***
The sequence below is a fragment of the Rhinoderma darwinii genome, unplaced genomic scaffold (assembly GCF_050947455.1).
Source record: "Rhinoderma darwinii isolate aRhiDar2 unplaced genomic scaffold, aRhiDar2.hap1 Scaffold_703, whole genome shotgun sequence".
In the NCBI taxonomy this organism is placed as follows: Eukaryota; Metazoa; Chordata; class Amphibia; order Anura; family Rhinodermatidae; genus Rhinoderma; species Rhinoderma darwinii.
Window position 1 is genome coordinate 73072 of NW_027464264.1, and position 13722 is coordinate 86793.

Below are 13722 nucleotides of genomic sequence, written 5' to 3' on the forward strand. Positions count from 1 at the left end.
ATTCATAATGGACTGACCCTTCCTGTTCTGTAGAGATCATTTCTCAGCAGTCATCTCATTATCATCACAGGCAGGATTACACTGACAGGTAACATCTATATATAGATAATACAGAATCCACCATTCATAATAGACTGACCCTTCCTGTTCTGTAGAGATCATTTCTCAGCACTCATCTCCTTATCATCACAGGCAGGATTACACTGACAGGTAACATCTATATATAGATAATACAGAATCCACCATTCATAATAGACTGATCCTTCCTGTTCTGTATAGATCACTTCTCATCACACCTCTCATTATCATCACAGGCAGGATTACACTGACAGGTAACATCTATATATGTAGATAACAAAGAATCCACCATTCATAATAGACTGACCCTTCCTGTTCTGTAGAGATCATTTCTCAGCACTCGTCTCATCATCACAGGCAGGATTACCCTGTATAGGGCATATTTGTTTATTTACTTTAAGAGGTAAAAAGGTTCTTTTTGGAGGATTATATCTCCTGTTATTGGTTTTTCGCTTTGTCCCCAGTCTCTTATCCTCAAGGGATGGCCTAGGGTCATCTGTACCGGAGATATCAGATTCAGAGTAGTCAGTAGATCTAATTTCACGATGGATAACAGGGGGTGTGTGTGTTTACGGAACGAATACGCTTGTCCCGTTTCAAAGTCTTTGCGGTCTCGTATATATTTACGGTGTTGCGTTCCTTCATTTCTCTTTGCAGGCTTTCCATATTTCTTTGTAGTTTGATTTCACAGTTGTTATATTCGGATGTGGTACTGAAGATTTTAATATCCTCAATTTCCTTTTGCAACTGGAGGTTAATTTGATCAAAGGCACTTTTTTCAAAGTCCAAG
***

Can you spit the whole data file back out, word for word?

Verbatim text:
The sequence below is a fragment of the Rhinoderma darwinii genome, unplaced genomic scaffold (assembly GCF_050947455.1).
Source record: "Rhinoderma darwinii isolate aRhiDar2 unplaced genomic scaffold, aRhiDar2.hap1 Scaffold_703, whole genome shotgun sequence".
In the NCBI taxonomy this organism is placed as follows: Eukaryota; Metazoa; Chordata; class Amphibia; order Anura; family Rhinodermatidae; genus Rhinoderma; species Rhinoderma darwinii.
Window position 1 is genome coordinate 73072 of NW_027464264.1, and position 13722 is coordinate 86793.

Below are 13722 nucleotides of genomic sequence, written 5' to 3' on the forward strand. Positions count from 1 at the left end.
ATTCATAATGGACTGACCCTTCCTGTTCTGTAGAGATCATTTCTCAGCAGTCATCTCATTATCATCACAGGCAGGATTACACTGACAGGTAACATCTATATATAGATAATACAGAATCCACCATTCATAATAGACTGACCCTTCCTGTTCTGTAGAGATCATTTCTCAGCACTCATCTCCTTATCATCACAGGCAGGATTACACTGACAGGTAACATCTATATATAGATAATACAGAATCCACCATTCATAATAGACTGATCCTTCCTGTTCTGTATAGATCACTTCTCATCACACCTCTCATTATCATCACAGGCAGGATTACACTGACAGGTAACATCTATATATGTAGATAACAAAGAATCCACCATTCATAATAGACTGACCCTTCCTGTTCTGTAGAGATCATTTCTCAGCACTCGTCTCATCATCACAGGCAGGATTACCCTGTATAGGGCATATTTGTTTATTTACTTTAAGAGGTAAAAAGGTTCTTTTTGGAGGATTATATCTCCTGTTATTGGTTTTTCGCTTTGTCCCCAGTCTCTTATCCTCAAGGGATGGCCTAGGGTCATCTGTACCGGAGATATCAGATTCAGAGTAGTCAGTAGATCTAATTTCACGATGGATAACAGGGGGTGTGTGTGTTTACGGAACGAATACGCTTGTCCCGTTTCAAAGTCTTTGCGGTCTCGTATATATTTACGGTGTTGCGTTCCTTCATTTCTCTTTGCAGGCTTTCCATATTTCTTTGTAGTTTGATTTCACAGTTGTTATATTCGGATGTGGTACTGAAGATTTTAATATCCTCAATTTCCTTTTGCAACTGGAGGTTAATTTGATCAAAGGCACTTTTTTCAAAGTCCAAG